Lewis Potter, owner of the "natural bridge" farm in the town of Highland, was born at Ft. Montgomery, August 17, 1825, and the first fourteen years of his life were passed in the place of his birth. He then came to Forest of Dean, and for the four ensuing years was in the employ of Daniel Slosson, upon the farm which he now owns. As soon as he had a sufficient amount saved to warrant independent action, he began farm work on his own account, and for a number of years thereafter he rented farms in Forest of Dean and Ft. Montgomery. His next venture was the purchase of a yoke of oxen, and thus equipped he engaged in teaming for three years, after which he was employed on the Hudson River for one years, and for two years tilled the soil in partnership with his brother.
After his marriage, Mr. Potter rented a farm near Ft. Montgomery, and this place he worked for nine years on shares. He then was employed for a year in New Jersey, but the following year returned home and began the cultivation of the place where his family had resided during his absence. On this property, which was situated near Ft. Montgomery, he engaged in general agricultural pursuits for three years, and later rented a farm near the mines for ten years. Desirous, however, of having property of his own, in 1873 he bought one hundred and twenty-six acres, and upon that tract he settled two years later. He has since added several hundred acres to the estate, which, under his efficient management, is one of the most productive farms in the neighborhood. The place is a very old one, and one field was cleared and has been in cultivation since a period antedating the Revolution.
It is worthy of note that our subject's grandfather, Aaron, and great-grandfather Potter were participants in the Revolutionary struggle and took an active part in the Battle of Ft. Montgomery, where the latter was killed and the form had part of his ear shot away.
For a time after the Revolution Aaron Potter lived on Long Island, whence he came to Orange County and took up a large trace of land near Highland Mills. After his death his son Thomas, our subject's father, removed to Ft. Montgomery, and died at the home of his daughter there. His wife bore the maiden name of Margaret Weyant, and was the daughter of Tobias Weyant, of Highland Mills.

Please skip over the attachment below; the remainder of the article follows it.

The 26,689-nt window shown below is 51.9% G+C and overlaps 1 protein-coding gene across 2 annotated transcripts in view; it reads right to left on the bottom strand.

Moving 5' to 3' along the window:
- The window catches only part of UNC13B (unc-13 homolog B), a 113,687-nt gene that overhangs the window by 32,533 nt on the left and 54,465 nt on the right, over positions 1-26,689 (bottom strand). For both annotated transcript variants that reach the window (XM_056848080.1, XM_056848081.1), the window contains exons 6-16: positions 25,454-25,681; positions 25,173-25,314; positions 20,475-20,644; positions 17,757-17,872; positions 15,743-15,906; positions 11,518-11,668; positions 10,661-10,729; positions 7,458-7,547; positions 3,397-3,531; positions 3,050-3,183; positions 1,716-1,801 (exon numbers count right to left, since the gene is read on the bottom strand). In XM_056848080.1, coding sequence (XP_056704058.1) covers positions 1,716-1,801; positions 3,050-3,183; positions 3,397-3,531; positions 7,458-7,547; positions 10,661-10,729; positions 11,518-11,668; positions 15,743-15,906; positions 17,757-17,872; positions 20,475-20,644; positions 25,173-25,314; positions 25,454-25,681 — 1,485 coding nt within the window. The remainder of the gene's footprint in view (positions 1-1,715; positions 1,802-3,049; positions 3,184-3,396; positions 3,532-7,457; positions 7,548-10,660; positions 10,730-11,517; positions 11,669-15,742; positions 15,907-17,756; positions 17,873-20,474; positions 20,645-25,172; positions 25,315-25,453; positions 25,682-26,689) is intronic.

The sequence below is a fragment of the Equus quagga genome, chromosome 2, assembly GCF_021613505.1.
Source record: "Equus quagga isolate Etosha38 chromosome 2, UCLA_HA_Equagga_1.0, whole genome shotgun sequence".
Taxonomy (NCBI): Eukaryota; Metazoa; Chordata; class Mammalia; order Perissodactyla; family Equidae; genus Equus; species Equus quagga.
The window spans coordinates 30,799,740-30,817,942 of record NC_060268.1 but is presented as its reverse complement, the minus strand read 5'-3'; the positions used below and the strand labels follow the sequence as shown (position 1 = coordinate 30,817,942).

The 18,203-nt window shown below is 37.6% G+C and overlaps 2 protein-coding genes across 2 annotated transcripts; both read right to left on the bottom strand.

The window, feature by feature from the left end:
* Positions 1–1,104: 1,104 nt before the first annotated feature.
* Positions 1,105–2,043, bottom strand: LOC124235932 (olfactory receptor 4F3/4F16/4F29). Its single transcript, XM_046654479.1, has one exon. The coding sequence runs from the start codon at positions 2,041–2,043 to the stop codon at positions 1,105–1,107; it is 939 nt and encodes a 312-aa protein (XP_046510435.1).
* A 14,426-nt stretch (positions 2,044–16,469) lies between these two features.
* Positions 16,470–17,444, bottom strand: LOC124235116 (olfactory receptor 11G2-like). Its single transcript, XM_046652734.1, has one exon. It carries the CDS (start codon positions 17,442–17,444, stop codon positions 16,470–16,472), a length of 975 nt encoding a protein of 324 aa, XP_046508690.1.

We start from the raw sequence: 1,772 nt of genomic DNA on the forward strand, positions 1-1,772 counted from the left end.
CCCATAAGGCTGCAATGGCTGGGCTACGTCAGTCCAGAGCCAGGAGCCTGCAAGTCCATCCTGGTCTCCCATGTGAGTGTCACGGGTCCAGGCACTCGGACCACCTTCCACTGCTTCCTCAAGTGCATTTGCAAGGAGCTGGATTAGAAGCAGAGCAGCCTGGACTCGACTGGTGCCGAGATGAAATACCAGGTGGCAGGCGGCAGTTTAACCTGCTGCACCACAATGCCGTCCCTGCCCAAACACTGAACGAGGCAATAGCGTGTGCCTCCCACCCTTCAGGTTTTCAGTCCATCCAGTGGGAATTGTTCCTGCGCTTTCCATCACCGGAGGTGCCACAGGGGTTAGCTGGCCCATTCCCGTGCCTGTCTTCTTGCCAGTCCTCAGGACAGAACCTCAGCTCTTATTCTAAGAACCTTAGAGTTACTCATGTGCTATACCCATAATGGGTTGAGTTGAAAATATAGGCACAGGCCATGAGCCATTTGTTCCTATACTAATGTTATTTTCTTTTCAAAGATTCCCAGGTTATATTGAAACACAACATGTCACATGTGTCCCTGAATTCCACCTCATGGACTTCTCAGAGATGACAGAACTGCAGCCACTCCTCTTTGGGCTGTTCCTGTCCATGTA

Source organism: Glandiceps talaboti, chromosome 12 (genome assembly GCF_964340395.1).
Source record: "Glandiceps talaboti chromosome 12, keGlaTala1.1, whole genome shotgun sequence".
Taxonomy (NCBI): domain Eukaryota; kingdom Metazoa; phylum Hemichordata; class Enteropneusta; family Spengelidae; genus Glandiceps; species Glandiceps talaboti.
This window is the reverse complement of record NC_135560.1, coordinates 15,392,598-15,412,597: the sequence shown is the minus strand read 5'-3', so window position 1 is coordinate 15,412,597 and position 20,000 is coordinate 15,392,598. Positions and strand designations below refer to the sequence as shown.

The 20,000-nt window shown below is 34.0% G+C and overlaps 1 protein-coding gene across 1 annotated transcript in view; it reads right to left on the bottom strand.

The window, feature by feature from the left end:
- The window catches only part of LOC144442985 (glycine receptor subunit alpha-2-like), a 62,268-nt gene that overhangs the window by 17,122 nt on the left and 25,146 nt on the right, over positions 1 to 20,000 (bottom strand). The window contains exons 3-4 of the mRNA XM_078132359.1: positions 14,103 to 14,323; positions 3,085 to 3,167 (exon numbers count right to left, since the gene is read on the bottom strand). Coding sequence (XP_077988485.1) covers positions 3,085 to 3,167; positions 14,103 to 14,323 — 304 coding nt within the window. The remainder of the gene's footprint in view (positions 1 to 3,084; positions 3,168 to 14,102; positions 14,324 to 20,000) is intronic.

The marriage of our subject took place at Forest of Dean, February 16, 1850, at which time he took as his wife Miss Phoebe, daughter of James and Catherine (Vought) Clark. Her father, who was a farmer by occupation, was a son of Moses Clark. Her mother was a daughter of Joseph and Amelia (Conklin) Vought, and the latter in turn was a daughter of Jacob and Mary (Nelson) Conklin. Henry, father of Joseph Vought, was a soldier in the War of the Revolution. Mrs. Potter is the eldest of eleven children, of whom all but two are living. Our subject was the eighth among fourteen children, and he and his brother John M., who was third in order of birth, are the only survivors.
The family of Mr. and Mrs. Potter consisted of five children, namely: Millie Ann, who married Thomas Cox and is now deceased; Sarah Jane, who died in infancy; Jane, wife of George VanTassell; Catherine, who passed away in infancy; and Mary Emma, wife of Fred Holman, a fireman in an apartment house in New York City. The latter has one child, Arthur J., a fine lad of six years.
In politics Mr. Potter upholds the principles of Democracy, and has been prominent in the local ranks of his party. For thirty years he has served as Collector, and he has also filled the position of School Director.